Protecting yourself and your family begins by being prepared.  Check out these tips and other information in our associated pages to learn what precautions you can take to ensure your health, welfare, and safety.


Prolonged rainfall over several days can cause a river or stream to overflow and flood the surrounding area. A flash flood from a broken dam or levee or after intense rainfall of one inch (or more) per hour often catches people unprepared. Regardless, the rule for being safe is simple: head for the high ground and stay away from the water. Even a shallow depth of fast-moving water produces more force than most people imagine. The most dangerous thing you can do is to try walking, swimming, or driving through such swift water. Still, you can take steps to prepare for these types of emergencies.

Flood Watch

A flash flood watch is issued when flash flooding is possible within the designated watch area – be alert

Flood Warning

A flash flood warning is issued when a flash flood has been reported or is imminent – take necessary precautions.

No area is immune to flash floods!

On small streams, especially near the headwaters of river basins, water levels may rise quickly in heavy rainstorms, and flash floods can begin before the rain stops falling. There is little time between detection of flood conditions and the arrival of the flood crest. Swift action is essential to protect life and property.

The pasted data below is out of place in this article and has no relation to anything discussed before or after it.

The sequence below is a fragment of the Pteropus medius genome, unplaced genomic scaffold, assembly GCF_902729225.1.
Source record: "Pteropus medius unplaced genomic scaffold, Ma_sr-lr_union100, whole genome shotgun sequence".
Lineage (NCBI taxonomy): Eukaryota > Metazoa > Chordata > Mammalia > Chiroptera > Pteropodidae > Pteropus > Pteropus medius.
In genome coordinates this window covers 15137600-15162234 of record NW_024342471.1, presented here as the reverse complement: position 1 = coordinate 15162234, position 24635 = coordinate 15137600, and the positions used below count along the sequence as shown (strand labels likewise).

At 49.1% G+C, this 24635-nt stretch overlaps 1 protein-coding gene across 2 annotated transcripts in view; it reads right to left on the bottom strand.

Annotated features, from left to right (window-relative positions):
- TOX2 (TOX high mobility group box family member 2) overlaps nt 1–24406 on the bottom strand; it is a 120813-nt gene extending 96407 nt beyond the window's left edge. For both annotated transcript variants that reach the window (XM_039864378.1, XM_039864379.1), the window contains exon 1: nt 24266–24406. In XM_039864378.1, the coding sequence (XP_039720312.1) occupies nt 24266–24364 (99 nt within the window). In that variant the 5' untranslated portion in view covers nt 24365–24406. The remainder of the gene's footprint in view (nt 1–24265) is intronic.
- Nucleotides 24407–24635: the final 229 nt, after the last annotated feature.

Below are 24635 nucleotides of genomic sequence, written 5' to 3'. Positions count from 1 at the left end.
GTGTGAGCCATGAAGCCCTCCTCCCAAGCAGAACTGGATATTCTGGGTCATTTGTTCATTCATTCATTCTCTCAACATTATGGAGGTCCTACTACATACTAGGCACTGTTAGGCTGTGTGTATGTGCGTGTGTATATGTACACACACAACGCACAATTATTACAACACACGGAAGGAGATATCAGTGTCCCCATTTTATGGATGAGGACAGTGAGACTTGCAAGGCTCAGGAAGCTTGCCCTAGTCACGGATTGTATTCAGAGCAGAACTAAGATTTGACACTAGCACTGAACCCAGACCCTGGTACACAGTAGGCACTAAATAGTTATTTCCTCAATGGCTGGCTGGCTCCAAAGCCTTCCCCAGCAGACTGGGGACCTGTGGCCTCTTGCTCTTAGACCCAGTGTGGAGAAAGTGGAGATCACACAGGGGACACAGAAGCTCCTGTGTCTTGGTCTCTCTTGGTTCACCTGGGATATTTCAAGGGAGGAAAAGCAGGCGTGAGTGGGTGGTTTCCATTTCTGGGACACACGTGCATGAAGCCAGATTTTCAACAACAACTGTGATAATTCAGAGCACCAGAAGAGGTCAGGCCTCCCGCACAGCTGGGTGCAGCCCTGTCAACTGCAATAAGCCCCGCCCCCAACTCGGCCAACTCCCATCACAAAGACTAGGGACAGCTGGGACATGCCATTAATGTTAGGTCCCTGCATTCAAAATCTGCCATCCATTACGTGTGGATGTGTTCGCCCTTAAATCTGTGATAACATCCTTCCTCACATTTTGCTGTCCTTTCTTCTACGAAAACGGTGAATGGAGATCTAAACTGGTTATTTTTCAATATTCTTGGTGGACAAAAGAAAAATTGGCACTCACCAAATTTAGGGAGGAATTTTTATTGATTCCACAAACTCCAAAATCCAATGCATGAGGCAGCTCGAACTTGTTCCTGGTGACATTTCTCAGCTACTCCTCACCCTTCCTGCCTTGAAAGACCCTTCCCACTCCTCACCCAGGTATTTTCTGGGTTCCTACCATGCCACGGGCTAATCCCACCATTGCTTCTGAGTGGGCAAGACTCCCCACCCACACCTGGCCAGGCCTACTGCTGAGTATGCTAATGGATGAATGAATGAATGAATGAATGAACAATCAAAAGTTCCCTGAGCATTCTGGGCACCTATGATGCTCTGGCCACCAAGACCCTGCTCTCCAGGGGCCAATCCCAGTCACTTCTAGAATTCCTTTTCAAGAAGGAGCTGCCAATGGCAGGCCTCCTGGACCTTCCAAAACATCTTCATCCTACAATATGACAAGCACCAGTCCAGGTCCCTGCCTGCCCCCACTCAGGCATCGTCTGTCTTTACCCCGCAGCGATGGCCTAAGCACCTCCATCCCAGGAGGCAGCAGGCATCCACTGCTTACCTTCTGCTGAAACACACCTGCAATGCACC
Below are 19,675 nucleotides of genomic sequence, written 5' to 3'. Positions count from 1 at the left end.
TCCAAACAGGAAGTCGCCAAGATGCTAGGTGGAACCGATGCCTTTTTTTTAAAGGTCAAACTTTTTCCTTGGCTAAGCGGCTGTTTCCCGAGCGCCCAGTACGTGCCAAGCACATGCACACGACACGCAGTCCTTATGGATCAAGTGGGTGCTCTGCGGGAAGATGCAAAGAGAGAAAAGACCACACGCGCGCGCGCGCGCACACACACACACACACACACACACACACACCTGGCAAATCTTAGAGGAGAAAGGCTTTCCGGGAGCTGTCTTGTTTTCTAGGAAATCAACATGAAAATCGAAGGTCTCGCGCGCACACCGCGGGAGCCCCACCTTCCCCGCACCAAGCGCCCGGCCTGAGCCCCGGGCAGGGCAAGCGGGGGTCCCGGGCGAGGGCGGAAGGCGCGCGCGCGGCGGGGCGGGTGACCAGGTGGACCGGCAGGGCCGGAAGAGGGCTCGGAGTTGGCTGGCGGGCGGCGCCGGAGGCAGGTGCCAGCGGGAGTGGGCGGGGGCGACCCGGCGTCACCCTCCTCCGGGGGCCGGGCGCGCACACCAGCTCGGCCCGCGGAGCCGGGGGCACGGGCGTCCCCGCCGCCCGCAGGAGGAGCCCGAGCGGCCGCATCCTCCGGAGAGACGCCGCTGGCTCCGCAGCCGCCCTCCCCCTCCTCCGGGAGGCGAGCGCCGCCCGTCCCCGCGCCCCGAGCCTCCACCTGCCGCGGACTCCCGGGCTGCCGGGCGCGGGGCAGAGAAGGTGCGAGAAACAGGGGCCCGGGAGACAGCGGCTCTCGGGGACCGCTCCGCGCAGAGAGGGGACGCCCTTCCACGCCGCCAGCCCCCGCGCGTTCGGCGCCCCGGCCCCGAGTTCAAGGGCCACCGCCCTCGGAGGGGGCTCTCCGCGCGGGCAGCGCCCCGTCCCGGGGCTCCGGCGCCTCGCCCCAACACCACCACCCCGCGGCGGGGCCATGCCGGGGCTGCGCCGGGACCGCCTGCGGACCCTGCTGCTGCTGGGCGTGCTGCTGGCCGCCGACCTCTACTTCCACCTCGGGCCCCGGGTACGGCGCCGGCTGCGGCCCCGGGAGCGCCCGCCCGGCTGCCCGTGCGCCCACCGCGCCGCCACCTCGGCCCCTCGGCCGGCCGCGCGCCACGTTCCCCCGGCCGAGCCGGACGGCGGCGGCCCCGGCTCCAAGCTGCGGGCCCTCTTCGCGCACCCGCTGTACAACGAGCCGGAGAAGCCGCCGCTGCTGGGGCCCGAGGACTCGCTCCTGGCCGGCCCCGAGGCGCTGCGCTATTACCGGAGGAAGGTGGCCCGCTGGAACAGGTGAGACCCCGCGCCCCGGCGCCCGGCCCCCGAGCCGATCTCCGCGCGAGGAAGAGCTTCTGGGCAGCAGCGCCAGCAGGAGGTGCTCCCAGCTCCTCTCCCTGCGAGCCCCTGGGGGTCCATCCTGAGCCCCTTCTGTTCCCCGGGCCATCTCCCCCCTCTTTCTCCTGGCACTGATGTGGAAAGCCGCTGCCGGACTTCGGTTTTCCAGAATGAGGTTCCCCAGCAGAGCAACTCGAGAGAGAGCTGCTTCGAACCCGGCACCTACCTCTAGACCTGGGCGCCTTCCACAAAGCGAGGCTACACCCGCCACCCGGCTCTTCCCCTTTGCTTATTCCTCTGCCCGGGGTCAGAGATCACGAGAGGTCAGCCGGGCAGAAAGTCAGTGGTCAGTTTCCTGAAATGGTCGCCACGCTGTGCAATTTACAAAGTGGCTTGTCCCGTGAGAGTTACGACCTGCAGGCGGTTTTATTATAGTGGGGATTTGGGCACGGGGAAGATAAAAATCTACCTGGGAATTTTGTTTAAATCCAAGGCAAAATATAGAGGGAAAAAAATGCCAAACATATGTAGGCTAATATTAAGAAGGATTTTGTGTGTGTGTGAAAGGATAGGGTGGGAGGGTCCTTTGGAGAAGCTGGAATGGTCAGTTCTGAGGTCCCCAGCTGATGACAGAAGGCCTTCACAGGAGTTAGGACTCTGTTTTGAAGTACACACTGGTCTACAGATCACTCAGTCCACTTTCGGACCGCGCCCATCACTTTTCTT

Flash floods also occur in or near mountainous area where torrential thunderstorm rains can quickly change a dry water curse or trickling little brook into raging treacherous torrents of water. Desert washes, particularly near mountains, can go from dry to flood stage within minutes as a result of thundershowers many miles away and out of sight or hearing of the flash flood site.

Urban flooding can occur in any terrain and is particularly aggravated by urbanization where natural cover has been removed by the construction of buildings, roads, and parking lots. Heavy rains can result in flash flooding, inundating cars and causing considerable damage to residential and industrial properties located along the steam channels. Streets can become rivers and basements, indoor swimming pools!